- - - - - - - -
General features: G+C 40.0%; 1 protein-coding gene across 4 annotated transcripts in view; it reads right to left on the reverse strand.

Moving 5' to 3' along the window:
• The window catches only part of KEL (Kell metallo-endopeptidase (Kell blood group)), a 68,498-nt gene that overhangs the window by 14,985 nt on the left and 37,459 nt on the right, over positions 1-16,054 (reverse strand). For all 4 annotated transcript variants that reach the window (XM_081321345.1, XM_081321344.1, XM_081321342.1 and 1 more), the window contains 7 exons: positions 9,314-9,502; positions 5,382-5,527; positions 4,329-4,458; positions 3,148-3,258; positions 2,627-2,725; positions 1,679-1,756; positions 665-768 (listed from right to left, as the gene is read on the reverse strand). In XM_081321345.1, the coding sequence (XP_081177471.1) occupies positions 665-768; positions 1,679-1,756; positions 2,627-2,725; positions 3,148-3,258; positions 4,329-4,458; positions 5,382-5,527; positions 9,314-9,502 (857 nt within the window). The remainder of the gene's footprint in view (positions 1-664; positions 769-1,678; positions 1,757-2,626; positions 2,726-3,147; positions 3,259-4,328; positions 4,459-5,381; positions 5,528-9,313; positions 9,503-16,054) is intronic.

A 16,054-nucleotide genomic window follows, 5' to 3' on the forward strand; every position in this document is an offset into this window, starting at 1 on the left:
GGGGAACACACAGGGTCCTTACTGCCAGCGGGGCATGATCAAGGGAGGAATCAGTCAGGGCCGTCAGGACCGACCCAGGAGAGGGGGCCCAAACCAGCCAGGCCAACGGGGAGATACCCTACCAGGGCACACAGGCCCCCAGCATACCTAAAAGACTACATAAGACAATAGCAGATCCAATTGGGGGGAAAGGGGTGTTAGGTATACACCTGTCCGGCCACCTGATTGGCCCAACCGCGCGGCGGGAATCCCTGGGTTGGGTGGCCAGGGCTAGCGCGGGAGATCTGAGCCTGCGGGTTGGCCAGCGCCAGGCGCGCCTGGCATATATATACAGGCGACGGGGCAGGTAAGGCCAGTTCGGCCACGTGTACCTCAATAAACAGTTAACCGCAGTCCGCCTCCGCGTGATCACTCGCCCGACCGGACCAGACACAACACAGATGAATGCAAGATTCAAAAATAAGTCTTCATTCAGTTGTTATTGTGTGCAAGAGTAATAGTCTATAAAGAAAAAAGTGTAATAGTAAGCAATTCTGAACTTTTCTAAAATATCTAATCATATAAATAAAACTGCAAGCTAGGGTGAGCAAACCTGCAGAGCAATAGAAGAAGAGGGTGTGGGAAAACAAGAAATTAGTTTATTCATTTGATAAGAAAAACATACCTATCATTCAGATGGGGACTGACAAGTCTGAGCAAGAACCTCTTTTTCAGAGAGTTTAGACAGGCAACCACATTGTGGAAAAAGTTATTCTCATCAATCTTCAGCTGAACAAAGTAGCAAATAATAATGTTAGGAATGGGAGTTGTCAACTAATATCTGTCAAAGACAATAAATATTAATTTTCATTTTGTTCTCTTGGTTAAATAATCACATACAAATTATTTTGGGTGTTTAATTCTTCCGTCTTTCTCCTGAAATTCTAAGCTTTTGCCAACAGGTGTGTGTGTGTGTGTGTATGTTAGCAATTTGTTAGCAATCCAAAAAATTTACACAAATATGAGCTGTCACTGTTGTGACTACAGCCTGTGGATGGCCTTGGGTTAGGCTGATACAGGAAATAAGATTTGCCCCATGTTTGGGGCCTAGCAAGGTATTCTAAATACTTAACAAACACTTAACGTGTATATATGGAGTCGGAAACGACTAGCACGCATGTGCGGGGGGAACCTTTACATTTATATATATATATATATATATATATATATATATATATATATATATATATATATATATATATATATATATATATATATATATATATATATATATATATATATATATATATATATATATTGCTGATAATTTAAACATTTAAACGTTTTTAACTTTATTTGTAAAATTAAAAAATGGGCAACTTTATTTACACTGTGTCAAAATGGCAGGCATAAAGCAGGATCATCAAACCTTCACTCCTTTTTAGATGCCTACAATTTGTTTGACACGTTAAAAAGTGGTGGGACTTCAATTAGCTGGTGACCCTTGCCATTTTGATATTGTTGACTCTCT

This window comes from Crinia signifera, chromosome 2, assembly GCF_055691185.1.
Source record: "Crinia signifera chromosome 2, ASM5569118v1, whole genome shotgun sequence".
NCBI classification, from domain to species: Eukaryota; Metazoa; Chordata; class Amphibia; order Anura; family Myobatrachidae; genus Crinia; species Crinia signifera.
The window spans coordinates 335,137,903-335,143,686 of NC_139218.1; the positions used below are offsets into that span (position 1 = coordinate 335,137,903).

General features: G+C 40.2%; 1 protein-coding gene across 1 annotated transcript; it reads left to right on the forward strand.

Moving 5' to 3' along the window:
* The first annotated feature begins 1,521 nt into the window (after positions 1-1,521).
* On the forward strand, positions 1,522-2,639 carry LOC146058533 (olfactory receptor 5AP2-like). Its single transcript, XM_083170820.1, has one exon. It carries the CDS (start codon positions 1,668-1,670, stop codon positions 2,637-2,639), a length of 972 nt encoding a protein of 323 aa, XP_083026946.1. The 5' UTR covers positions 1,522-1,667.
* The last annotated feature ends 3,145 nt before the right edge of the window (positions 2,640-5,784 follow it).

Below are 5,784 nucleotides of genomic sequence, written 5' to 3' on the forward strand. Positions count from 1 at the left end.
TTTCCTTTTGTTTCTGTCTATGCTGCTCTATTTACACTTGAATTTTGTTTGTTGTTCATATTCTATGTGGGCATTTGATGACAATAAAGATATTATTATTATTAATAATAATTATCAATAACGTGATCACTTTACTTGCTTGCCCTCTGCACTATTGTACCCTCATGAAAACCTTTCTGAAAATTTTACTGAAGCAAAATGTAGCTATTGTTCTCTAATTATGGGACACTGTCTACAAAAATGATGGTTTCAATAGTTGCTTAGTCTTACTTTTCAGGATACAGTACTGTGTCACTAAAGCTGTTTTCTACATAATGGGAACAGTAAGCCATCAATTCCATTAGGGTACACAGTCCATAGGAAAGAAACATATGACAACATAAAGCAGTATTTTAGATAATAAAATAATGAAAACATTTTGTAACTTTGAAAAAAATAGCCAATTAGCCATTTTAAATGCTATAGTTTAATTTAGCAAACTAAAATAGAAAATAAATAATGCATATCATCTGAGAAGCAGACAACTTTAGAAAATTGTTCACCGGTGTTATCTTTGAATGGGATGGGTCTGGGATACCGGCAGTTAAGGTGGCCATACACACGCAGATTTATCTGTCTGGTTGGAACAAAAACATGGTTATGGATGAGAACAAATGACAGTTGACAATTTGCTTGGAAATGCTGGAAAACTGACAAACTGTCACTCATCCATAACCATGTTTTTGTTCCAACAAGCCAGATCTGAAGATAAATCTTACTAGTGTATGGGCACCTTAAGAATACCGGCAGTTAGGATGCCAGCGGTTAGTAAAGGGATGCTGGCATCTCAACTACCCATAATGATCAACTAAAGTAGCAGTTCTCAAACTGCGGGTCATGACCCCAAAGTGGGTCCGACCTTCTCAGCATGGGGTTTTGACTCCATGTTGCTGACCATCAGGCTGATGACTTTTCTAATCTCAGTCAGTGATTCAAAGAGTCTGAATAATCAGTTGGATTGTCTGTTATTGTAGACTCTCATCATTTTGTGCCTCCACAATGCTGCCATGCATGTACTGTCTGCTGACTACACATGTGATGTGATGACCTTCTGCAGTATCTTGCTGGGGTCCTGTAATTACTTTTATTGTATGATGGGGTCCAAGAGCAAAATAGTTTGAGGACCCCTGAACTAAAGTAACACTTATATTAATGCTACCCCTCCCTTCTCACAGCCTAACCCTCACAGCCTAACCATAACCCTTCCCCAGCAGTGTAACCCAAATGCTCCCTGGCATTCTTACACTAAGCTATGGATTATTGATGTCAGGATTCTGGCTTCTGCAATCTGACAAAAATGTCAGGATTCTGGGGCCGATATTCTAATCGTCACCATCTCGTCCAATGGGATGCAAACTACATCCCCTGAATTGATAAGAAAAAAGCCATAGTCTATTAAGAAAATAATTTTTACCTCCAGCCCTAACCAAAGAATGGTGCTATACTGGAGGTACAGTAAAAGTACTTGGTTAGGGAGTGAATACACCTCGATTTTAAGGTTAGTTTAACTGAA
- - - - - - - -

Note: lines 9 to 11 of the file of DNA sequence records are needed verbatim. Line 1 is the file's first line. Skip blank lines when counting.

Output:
The window spans coordinates 335,137,903-335,143,686 of NC_139218.1; the positions used below are offsets into that span (position 1 = coordinate 335,137,903).

General features: G+C 40.2%; 1 protein-coding gene across 1 annotated transcript; it reads left to right on the forward strand.

Moving 5' to 3' along the window: